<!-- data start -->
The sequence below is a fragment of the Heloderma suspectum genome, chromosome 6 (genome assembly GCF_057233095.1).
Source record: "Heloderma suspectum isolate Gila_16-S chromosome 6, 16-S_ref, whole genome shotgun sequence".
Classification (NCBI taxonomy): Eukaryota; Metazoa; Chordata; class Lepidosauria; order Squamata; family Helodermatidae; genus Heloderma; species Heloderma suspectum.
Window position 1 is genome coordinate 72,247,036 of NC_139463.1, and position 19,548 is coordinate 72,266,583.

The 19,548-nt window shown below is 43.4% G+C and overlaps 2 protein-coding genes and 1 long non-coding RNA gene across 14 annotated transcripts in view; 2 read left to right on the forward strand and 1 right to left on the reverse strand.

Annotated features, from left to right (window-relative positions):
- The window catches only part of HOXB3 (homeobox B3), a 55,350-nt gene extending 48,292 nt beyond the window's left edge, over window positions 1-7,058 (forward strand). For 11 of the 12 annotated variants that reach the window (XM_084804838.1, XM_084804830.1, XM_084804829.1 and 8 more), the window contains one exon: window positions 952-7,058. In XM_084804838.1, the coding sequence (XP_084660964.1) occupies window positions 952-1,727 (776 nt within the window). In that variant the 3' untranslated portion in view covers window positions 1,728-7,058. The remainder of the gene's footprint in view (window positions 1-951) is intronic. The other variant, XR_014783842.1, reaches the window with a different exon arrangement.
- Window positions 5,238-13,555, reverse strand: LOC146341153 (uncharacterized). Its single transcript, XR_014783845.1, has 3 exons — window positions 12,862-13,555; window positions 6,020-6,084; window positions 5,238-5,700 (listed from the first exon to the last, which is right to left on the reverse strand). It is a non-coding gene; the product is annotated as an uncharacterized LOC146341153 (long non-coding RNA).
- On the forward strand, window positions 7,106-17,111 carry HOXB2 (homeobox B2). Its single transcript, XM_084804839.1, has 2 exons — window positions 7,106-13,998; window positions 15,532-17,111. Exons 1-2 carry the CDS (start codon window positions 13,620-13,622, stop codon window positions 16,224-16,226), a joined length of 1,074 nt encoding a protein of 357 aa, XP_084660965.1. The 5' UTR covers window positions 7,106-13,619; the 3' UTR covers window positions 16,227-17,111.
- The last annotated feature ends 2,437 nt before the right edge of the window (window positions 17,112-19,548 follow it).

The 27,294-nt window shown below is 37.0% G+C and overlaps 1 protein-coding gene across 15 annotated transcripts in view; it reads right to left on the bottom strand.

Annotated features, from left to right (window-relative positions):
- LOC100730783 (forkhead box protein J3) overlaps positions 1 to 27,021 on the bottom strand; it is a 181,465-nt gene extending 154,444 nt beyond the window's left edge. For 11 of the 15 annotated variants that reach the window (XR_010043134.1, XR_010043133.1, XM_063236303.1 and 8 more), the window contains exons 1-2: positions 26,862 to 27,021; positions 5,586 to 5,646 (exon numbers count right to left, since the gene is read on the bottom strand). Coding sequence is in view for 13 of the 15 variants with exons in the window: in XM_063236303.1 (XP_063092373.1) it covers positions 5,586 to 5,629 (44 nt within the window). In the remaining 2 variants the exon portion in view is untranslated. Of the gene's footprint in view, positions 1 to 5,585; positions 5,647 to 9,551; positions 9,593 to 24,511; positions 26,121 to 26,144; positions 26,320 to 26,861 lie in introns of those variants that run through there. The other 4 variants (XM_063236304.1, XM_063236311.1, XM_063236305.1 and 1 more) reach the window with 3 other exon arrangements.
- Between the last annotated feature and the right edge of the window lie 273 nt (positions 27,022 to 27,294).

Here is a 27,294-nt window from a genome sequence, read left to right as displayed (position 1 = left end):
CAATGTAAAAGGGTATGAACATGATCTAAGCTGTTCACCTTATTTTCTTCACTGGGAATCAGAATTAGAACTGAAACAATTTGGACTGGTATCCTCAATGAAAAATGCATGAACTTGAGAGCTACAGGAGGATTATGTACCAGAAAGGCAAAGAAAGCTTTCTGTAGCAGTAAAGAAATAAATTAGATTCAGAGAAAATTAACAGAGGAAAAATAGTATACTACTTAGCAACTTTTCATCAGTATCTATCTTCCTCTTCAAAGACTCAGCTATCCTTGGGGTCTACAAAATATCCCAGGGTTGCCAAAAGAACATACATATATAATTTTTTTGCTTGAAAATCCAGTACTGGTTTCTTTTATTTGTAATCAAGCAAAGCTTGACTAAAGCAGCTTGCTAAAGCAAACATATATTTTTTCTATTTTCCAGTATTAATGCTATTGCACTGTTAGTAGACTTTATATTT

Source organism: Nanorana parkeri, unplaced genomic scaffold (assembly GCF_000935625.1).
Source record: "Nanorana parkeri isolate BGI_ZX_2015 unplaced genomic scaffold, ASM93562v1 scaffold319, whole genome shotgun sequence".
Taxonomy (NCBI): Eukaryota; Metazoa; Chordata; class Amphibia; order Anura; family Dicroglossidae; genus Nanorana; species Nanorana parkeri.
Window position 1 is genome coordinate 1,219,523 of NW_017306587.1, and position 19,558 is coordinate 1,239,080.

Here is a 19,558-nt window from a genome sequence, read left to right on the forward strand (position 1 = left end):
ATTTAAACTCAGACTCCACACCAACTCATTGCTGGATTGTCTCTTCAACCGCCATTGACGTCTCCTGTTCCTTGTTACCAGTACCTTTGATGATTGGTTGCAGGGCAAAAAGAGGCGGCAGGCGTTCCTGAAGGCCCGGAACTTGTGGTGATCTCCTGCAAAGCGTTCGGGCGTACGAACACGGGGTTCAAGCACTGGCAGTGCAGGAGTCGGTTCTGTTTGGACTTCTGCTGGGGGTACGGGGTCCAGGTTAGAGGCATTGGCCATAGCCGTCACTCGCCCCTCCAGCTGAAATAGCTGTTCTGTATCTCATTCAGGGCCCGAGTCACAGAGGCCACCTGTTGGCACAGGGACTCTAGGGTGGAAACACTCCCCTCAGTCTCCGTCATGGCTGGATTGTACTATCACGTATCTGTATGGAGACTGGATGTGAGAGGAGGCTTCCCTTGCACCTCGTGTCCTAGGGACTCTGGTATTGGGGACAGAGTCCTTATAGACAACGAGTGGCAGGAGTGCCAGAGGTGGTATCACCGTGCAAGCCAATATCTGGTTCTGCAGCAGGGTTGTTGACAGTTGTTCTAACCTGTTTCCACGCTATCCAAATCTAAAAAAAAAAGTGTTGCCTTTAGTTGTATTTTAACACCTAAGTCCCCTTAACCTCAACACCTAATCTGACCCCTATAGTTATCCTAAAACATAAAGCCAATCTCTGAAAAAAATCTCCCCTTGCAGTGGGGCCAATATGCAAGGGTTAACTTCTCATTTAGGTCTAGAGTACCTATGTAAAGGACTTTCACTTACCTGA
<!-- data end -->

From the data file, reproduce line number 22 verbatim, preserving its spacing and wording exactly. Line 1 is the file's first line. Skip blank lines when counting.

ATTTAAACTCAGACTCCACACCAACTCATTGCTGGATTGTCTCTTCAACCGCCATTGACGTCTCCTGTTCCTTGTTACCAGTACCTTTGATGATTGGTTGCAGGGCAAAAAGAGGCGGCAGGCGTTCCTGAAGGCCCGGAACTTGTGGTGATCTCCTGCAAAGCGTTCGGGCGTACGAACACGGGGTTCAAGCACTGGCAGTGCAGGAGTCGGTTCTGTTTGGACTTCTGCTGGGGGTACGGGGTCCAGGTTAGAGGCATTGGCCATAGCCGTCACTCGCCCCTCCAGCTGAAATAGCTGTTCTGTATCTCATTCAGGGCCCGAGTCACAGAGGCCACCTGTTGGCACAGGGACTCTAGGGTGGAAACACTCCCCTCAGTCTCCGTCATGGCTGGATTGTACTATCACGTATCTGTATGGAGACTGGATGTGAGAGGAGGCTTCCCTTGCACCTCGTGTCCTAGGGACTCTGGTATTGGGGACAGAGTCCTTATAGACAACGAGTGGCAGGAGTGCCAGAGGTGGTATCACCGTGCAAGCCAATATCTGGTTCTGCAGCAGGGTTGTTGACAGTTGTTCTAACCTGTTTCCACGCTATCCAAATCTAAAAAAAAAAGTGTTGCCTTTAGTTGTATTTTAACACCTAAGTCCCCTTAACCTCAACACCTAATCTGACCCCTATAGTTATCCTAAAACATAAAGCCAATCTCTGAAAAAAATCTCCCCTTGCAGTGGGGCCAATATGCAAGGGTTAACTTCTCATTTAGGTCTAGAGTACCTATGTAAAGGACTTTCACTTACCTGA